Research Topics of the NBI group
1. Plasma production and heating by use of particles
1-a. Study of fueling, heating and potential formation by neutral beam injection
Fueling, heating and potential formation by using neutral beam injection (NBI) have been investigated. The neutral beam is produced by accelerating hydrogen atom with high energy (~ 25 keV) and injected into the plasma. Figure 1 shows the schematic view of the NBI system. In GAMMA 10, seven injectors and three power supply systems are equipped and the injectors are installed at the central-cell, anchor cell and plug/barrier cell.
Fig. 1 Schematic view of the NBI system
1-b. Study of fueling and transport by hydrogen ice-pellet injection and super-sonic molecular beam injection
Particle fueling and its transport have been investigated by using hydrogen ice-pellet injection and super-sonic molecular beam injection. We aim the improvement of plasma performance such as plasma density using these techniques. In the GAMMA 10 central-cell, a pellet injector and molecular beam injector are installed near the mid-plane. Figure 2 shows the time evolution of plasma light emission cloud produce by the pellet injection captured with high-speed camera.
Fig. 2 Photograph of hydrogen ice-pellet obtained by high-speed camera.
2. Plasma diagnostics and transport analysis based on the particle and visible emission from the plasma
2-a. Hot ion measurement using neutral particle energy analyzer
High-energy charge-exchange neutral particles emitted from hot ion plasmas have been measured with a neutral particle energy analyzer installed at the central-cell of GAMMA 10. Figure 3 shows photograph of the neutral particle energy analyzer.
2-b. Neutral particle transport analysis based or Balmer-alpha emission measurements and Monte-Carlo simulation
Light emission from the neutral hydrogen atoms (Balmer-aa) has useful information of neutrals in the plasma. There is a number of a line-emission detectors installed in GAMMA 10. We have been studying neutral particle transport in the plasma, based on the absolutely calibrated Ha measurement and neutral transport simulation using the Monte-Carlo code “DEGAS”. Figure 4 shows the results of the simulation. ((a) a mesh model used for the simulation code; (b) cross-section view of Ha emission obtain from the simulation, (c) simulation result of the camera view).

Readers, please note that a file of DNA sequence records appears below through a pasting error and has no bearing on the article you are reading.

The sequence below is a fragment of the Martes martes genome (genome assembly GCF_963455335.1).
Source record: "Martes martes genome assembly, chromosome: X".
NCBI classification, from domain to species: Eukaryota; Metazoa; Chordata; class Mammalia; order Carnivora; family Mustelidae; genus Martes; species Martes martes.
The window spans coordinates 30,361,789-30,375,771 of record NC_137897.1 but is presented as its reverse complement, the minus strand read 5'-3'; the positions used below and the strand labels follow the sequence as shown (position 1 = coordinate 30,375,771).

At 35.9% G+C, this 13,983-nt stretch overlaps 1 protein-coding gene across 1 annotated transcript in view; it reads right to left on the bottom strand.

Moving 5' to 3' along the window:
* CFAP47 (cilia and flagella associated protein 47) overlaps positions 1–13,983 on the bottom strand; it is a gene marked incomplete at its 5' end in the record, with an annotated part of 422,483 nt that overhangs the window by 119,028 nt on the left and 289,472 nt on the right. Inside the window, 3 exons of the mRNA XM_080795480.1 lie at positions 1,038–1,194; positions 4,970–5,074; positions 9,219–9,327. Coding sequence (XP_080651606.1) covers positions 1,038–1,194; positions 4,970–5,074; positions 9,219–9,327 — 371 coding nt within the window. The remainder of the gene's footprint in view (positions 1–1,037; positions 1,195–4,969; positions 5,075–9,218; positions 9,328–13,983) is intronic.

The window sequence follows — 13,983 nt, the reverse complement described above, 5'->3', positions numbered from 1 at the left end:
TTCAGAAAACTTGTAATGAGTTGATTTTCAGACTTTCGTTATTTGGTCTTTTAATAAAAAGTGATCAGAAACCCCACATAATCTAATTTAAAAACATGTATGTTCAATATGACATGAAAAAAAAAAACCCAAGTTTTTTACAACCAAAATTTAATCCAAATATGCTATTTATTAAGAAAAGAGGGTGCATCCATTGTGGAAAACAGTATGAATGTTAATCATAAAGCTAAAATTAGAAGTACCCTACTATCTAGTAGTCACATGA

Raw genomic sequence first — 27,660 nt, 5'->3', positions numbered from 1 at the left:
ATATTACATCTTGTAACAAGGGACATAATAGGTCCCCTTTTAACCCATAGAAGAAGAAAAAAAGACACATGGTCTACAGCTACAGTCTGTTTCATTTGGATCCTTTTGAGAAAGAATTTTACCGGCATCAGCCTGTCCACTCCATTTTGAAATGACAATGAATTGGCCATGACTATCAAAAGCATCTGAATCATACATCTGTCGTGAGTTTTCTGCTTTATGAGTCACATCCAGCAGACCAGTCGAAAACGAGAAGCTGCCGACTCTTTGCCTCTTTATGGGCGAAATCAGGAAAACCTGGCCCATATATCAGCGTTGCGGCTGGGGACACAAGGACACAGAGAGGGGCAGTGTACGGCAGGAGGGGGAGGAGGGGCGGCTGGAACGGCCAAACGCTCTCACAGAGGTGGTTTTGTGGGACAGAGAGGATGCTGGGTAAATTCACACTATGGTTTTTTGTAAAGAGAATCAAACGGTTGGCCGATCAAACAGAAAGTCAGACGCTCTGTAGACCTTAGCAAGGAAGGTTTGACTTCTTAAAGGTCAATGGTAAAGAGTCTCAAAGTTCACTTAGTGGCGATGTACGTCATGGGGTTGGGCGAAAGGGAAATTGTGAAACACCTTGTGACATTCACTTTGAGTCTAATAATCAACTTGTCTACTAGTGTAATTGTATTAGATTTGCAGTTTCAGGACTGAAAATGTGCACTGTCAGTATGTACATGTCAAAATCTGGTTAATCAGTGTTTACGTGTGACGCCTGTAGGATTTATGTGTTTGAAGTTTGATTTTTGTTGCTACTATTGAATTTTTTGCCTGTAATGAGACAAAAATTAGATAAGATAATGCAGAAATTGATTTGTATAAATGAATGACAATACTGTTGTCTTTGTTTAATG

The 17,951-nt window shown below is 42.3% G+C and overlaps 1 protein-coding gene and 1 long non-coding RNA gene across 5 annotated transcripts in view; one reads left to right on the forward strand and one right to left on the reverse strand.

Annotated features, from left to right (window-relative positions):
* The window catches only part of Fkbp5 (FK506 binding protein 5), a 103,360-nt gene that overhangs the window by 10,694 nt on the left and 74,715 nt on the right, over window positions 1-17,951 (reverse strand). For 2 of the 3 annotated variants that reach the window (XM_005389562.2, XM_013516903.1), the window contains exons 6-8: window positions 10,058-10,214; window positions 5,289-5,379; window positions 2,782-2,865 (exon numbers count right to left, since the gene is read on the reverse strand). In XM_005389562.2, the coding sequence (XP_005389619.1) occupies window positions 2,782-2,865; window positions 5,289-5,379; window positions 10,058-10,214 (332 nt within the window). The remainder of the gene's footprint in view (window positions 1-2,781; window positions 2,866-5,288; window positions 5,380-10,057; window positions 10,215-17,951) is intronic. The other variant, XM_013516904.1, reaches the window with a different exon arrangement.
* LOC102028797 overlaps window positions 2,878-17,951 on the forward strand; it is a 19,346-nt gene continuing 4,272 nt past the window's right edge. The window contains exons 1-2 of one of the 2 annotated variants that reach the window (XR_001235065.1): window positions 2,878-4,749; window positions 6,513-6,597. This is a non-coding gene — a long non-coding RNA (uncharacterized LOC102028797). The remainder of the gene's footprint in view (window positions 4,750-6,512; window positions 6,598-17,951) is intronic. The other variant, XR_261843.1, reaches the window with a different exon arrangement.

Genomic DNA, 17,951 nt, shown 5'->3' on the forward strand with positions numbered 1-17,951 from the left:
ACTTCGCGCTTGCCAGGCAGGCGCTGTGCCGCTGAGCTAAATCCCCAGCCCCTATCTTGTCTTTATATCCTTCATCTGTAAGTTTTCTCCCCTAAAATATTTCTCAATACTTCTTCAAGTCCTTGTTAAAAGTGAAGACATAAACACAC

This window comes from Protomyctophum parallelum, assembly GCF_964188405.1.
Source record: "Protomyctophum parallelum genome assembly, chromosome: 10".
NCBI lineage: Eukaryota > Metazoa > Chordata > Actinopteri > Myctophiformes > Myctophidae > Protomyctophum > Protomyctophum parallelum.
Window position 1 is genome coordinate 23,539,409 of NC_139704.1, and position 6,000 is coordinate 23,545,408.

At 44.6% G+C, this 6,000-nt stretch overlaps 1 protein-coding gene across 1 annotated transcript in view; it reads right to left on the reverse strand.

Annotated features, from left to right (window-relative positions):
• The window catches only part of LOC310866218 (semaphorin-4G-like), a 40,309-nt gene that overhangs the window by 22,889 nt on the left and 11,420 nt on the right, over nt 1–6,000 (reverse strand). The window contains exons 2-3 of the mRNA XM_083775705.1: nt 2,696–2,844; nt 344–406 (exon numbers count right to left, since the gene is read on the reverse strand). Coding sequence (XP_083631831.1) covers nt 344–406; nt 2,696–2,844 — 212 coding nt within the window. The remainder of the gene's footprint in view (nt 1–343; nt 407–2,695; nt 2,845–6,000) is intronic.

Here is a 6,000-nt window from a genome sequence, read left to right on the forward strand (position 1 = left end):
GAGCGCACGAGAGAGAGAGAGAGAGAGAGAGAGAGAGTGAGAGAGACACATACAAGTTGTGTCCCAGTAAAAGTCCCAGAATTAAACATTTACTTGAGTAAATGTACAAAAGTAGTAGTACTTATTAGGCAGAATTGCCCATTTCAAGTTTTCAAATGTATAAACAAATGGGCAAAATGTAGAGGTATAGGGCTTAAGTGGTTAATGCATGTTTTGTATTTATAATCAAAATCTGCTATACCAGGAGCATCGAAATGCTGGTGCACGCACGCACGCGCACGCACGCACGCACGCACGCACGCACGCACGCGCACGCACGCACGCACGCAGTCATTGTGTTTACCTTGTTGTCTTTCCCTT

Fig. 4 Example of neutral particle transport simulation analysis (a) mesh model used for the simulation code; (b) cross-section view of Ha emission obtain from the simulation, (c) simulation result of the camera view.
2-c. Two-dimensional image analysis of light emission from the plasmas using high-speed camera
Plasma behavior, such as fluctuations in the boundary plasmas and effect of the plasma heating and fueling systems has been investigated by observing the two dimensional image of light emission from the plasma. A high-speed camera with the frame rate of 100,000 fps (100 kHz) and two medium-speed cameras with 1,000 fps have been installed and the visible emission from the central-cell and end-cell plasmas are observed. Figure 5 shows the still image of the light emission due to the plasma- material interaction on the target plates install at the end cell.
Fig. 5 Example of visible image of plasma material interaction on the target plates captured at the GAMMA 10end-cell.
3. Plasma-wall interactions, development of the future technology
3-a. Divertor simulation studies using end-mirror plasmas
In order to utilize a merit of open magnetic field configuration of tandem mirror device, divertor simulation studies have been started using end-mirror plasmas of GAMMA 10. Figure 6 shows the schematic view of experimental arrangement for divertor simulation experiments and the photograph of the interior of the end vacuum chamber.
Figure 7 shows the results of heat-flux measured near the end-mirror exit of GAMMA 10. In a standard hot-ion-mode plasmas with only ICRF heating, a heat-flux density of 0.6 MW/m2 has been achieved and superimposing ECH pulse (300 kW, 25 ms) onto the RF plasma attained the maximum heat-flux density of 9MW/m2 This value almost equal to the heat-flux level expected in the ITER divertor, which gives a clear prospect of generating the required heat-flux density for divertor studies by building up heating systems to the end-mirror cell.
3-b. Fundamental studies for direct energy conversion
High-energy charged particles are produced by nuclear fusion reaction. In GAMMA 10, fundamental research of direct energy conversion of plasma flow from the end-cell has been performed based on the collaboration program between PRC and University of Kobe. Figure 8 show the principle of direct energy conversion from the open-ended plasma devices.
Fig. 8 Principle of direct energy conversion from the fusion plasmas.